All eyes have been on French presidential candidate Emmanuel Macron recently, and for far more than his politics.
You see, the politician and civil servant, who has become the unexpected front runner in the presidency race, is married to a woman who is 24 years his senior.
Google this man’s name and rather than stories about his dramatic rise to fame – he founded his own independent movement last year with 200,000 people joining its website in a year and has been backed by Barack Obama – what you’ll find is scrutiny about his love life.
Many believe there’s reason for concern. After all, the 39-year-old former investment banker met his wife, Brigitte Trogneux, 64, when she was his teacher and he was just a teen.
His parents were allegedly outraged at the ‘forbidden’ romance with the married mother-of-three whose daughter was in the same class in school as the young intellectual.
Packing him off to Paris and allegedly warning his former drama teacher to stay away from him, the couple stayed in touch and later married.
Someone who has cast aspersions on their relationship is columnist Jan Moir from the UK’s right wing Daily Mail newspaper.
Advising Macron to avoid taking his wife with him on official business or else risk being seen as “a mummy’s boy with a wife who is 25 years-older than him”, she pointed to two female leaders – Theresa May and Angela Merkel – who obviously don’t take their husbands with them because doing so would signify a threat to their authority.
She said: "Brigitte may be an amazing woman, but don't drag her everywhere with you. It looks as if she is waiting for an opportunity to wipe your mouth clean after lunch, or give you a smack for not standing up when Mrs Merkel walks into the room."
Conveniently Moir didn’t mention the male leaders who are regularly accompanied by their wives on official business. From former French president Nicolas Sarkozy whose wife Carla Bruni is 13 years his junior and Donald Trump, whose age difference with Melania is exactly the same as the one between Macron and Trogneux.
The UK’s Sunday Express newspaper labelled them ‘the odd couple’ and the Washington Post described their relationship as ‘unusual’ while critics online have described Trogneux as a ‘cougar’. Macron has also had to respond to claims that he is in fact homosexual and using his older wife as a cover.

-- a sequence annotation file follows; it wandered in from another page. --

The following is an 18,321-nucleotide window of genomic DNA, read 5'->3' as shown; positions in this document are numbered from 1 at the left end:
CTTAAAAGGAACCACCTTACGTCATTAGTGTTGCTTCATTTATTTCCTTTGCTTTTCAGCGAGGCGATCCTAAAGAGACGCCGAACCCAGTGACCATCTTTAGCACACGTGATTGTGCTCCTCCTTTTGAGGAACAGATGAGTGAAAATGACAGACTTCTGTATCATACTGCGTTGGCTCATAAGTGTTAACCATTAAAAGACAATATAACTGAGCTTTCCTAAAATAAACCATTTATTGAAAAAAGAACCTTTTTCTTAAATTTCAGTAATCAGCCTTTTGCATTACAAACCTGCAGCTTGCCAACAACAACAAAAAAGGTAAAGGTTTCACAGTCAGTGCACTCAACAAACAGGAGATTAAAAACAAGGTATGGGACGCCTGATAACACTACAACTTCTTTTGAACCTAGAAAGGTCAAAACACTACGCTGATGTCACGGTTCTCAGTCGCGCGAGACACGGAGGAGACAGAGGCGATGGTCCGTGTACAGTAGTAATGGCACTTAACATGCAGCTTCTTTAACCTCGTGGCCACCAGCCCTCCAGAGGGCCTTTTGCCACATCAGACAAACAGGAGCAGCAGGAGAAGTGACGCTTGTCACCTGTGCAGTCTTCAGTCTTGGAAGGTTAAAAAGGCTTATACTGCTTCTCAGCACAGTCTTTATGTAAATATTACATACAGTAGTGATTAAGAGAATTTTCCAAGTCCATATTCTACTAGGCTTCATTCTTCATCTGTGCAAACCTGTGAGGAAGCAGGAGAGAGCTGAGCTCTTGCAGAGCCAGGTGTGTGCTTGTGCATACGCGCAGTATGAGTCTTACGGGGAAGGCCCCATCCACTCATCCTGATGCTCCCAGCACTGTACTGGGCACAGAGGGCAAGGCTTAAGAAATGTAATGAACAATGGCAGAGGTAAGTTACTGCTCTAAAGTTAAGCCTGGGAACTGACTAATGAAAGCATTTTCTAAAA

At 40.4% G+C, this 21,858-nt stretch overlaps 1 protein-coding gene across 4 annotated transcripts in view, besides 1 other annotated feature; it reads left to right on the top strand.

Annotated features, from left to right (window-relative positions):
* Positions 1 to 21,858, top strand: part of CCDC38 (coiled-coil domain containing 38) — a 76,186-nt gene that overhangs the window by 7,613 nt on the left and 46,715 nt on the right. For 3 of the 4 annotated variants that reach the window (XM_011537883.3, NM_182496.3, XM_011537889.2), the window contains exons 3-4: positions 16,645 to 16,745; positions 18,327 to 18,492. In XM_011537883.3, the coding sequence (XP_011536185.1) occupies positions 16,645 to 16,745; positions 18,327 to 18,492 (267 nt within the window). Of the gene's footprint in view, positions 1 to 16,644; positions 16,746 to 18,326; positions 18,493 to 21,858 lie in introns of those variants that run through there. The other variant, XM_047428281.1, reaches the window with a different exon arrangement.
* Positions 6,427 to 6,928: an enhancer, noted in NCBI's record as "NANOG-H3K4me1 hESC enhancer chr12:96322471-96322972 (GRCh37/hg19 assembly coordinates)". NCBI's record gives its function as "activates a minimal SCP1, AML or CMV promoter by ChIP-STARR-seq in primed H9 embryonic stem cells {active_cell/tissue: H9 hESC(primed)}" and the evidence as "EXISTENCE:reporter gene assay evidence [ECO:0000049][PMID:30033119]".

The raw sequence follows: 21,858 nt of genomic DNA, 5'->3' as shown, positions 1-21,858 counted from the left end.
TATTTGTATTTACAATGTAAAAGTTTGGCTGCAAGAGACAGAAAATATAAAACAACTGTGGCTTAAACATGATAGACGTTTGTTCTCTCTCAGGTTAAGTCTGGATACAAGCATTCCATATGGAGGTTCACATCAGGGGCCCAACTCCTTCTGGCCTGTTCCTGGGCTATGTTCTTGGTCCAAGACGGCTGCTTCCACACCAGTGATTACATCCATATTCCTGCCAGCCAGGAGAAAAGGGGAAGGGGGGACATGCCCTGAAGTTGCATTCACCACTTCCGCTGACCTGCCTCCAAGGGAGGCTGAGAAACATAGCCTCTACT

Nevertheless, the former Minister of Economy, Industry and Digital Affairs seems to take scrutiny in his stride admitting he’s never had anything to hide.
But should he have to deal with such dissection of his private life?
Not according to leading sex therapist Bettina Arndt who accused those questioning the couple of “total hypocrisy” highlighting the abuse of children in institutions and how people “don’t give a stuff” about those cases.
Speaking on Sky News Australia, she defended the French politician and his wife saying there were so many other things we need to worry about and so many things society doesn’t discuss because they’re not ‘politically correct’ such as child abuse within the Catholic church.
Explaining that relationships are complex and Macron and his wife have been married for ten years, Arndt said: “They obviously have something of lasting rewarding union there – and bully for them I say.”
Another who refused to be offended by the Macron’s relationship was The Guardian columnist Zoe Williams who ponders that if “you would disapprove of an age disparity going one way, you at least consider why you don’t appear of it going the other.”
Why haven’t we seen countless columns exploring why Donald Trump is married to a woman 25 years his junior if it’s so surprising for an older woman to marry a man with the same age difference?
As Williams applauds Macron for turning his back on the widespread view that a woman’s attractiveness is pegged directly to how close she is to 18, it seems one thing this whole Macron debate has done is to highlight that sexism is very much alive and kicking in the 21st Century.